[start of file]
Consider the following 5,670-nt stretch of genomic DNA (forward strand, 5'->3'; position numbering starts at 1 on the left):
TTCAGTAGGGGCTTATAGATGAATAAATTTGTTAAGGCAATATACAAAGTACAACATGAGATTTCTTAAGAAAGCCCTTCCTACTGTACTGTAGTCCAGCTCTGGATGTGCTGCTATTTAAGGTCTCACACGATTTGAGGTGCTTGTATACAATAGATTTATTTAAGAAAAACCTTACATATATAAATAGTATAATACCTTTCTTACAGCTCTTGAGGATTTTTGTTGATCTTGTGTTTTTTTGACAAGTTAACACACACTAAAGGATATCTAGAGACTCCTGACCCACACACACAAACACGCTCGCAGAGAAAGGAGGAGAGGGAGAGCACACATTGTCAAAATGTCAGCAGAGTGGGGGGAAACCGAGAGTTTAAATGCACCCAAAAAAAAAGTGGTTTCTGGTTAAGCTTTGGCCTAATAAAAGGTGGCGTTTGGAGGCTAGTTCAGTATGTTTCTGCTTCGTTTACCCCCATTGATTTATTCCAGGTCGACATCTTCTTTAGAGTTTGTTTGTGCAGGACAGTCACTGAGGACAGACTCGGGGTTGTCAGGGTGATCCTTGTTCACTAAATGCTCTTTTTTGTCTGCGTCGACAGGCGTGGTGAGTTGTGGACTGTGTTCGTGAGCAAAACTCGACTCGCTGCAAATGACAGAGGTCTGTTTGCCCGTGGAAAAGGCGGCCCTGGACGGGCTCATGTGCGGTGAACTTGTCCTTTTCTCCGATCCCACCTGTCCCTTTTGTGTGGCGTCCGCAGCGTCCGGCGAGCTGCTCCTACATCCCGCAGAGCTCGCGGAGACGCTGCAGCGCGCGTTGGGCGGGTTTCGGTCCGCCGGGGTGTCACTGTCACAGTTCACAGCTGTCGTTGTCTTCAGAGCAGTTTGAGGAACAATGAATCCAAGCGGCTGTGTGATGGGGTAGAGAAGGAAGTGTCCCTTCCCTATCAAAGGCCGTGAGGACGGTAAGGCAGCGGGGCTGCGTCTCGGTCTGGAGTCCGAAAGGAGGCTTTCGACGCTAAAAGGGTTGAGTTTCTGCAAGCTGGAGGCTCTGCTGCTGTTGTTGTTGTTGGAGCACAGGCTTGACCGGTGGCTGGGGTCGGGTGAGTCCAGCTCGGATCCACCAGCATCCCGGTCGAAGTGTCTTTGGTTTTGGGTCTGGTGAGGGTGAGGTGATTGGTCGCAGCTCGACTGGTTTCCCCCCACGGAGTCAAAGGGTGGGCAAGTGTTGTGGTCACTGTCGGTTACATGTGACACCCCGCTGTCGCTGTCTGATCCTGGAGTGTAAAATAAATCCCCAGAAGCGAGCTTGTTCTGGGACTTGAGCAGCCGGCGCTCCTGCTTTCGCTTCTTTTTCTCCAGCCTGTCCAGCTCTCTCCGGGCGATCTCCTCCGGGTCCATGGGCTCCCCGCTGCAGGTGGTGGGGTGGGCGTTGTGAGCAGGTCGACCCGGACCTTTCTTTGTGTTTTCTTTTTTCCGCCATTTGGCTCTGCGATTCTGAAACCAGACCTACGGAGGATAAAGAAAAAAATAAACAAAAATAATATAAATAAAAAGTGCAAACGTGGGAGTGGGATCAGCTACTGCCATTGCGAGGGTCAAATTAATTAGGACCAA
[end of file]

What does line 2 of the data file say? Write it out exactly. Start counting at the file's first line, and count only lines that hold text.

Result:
TTCAGTAGGGGCTTATAGATGAATAAATTTGTTAAGGCAATATACAAAGTACAACATGAGATTTCTTAAGAAAGCCCTTCCTACTGTACTGTAGTCCAGCTCTGGATGTGCTGCTATTTAAGGTCTCACACGATTTGAGGTGCTTGTATACAATAGATTTATTTAAGAAAAACCTTACATATATAAATAGTATAATACCTTTCTTACAGCTCTTGAGGATTTTTGTTGATCTTGTGTTTTTTTGACAAGTTAACACACACTAAAGGATATCTAGAGACTCCTGACCCACACACACAAACACGCTCGCAGAGAAAGGAGGAGAGGGAGAGCACACATTGTCAAAATGTCAGCAGAGTGGGGGGAAACCGAGAGTTTAAATGCACCCAAAAAAAAAGTGGTTTCTGGTTAAGCTTTGGCCTAATAAAAGGTGGCGTTTGGAGGCTAGTTCAGTATGTTTCTGCTTCGTTTACCCCCATTGATTTATTCCAGGTCGACATCTTCTTTAGAGTTTGTTTGTGCAGGACAGTCACTGAGGACAGACTCGGGGTTGTCAGGGTGATCCTTGTTCACTAAATGCTCTTTTTTGTCTGCGTCGACAGGCGTGGTGAGTTGTGGACTGTGTTCGTGAGCAAAACTCGACTCGCTGCAAATGACAGAGGTCTGTTTGCCCGTGGAAAAGGCGGCCCTGGACGGGCTCATGTGCGGTGAACTTGTCCTTTTCTCCGATCCCACCTGTCCCTTTTGTGTGGCGTCCGCAGCGTCCGGCGAGCTGCTCCTACATCCCGCAGAGCTCGCGGAGACGCTGCAGCGCGCGTTGGGCGGGTTTCGGTCCGCCGGGGTGTCACTGTCACAGTTCACAGCTGTCGTTGTCTTCAGAGCAGTTTGAGGAACAATGAATCCAAGCGGCTGTGTGATGGGGTAGAGAAGGAAGTGTCCCTTCCCTATCAAAGGCCGTGAGGACGGTAAGGCAGCGGGGCTGCGTCTCGGTCTGGAGTCCGAAAGGAGGCTTTCGACGCTAAAAGGGTTGAGTTTCTGCAAGCTGGAGGCTCTGCTGCTGTTGTTGTTGTTGGAGCACAGGCTTGACCGGTGGCTGGGGTCGGGTGAGTCCAGCTCGGATCCACCAGCATCCCGGTCGAAGTGTCTTTGGTTTTGGGTCTGGTGAGGGTGAGGTGATTGGTCGCAGCTCGACTGGTTTCCCCCCACGGAGTCAAAGGGTGGGCAAGTGTTGTGGTCACTGTCGGTTACATGTGACACCCCGCTGTCGCTGTCTGATCCTGGAGTGTAAAATAAATCCCCAGAAGCGAGCTTGTTCTGGGACTTGAGCAGCCGGCGCTCCTGCTTTCGCTTCTTTTTCTCCAGCCTGTCCAGCTCTCTCCGGGCGATCTCCTCCGGGTCCATGGGCTCCCCGCTGCAGGTGGTGGGGTGGGCGTTGTGAGCAGGTCGACCCGGACCTTTCTTTGTGTTTTCTTTTTTCCGCCATTTGGCTCTGCGATTCTGAAACCAGACCTACGGAGGATAAAGAAAAAAATAAACAAAAATAATATAAATAAAAAGTGCAAACGTGGGAGTGGGATCAGCTACTGCCATTGCGAGGGTCAAATTAATTAGGACCAA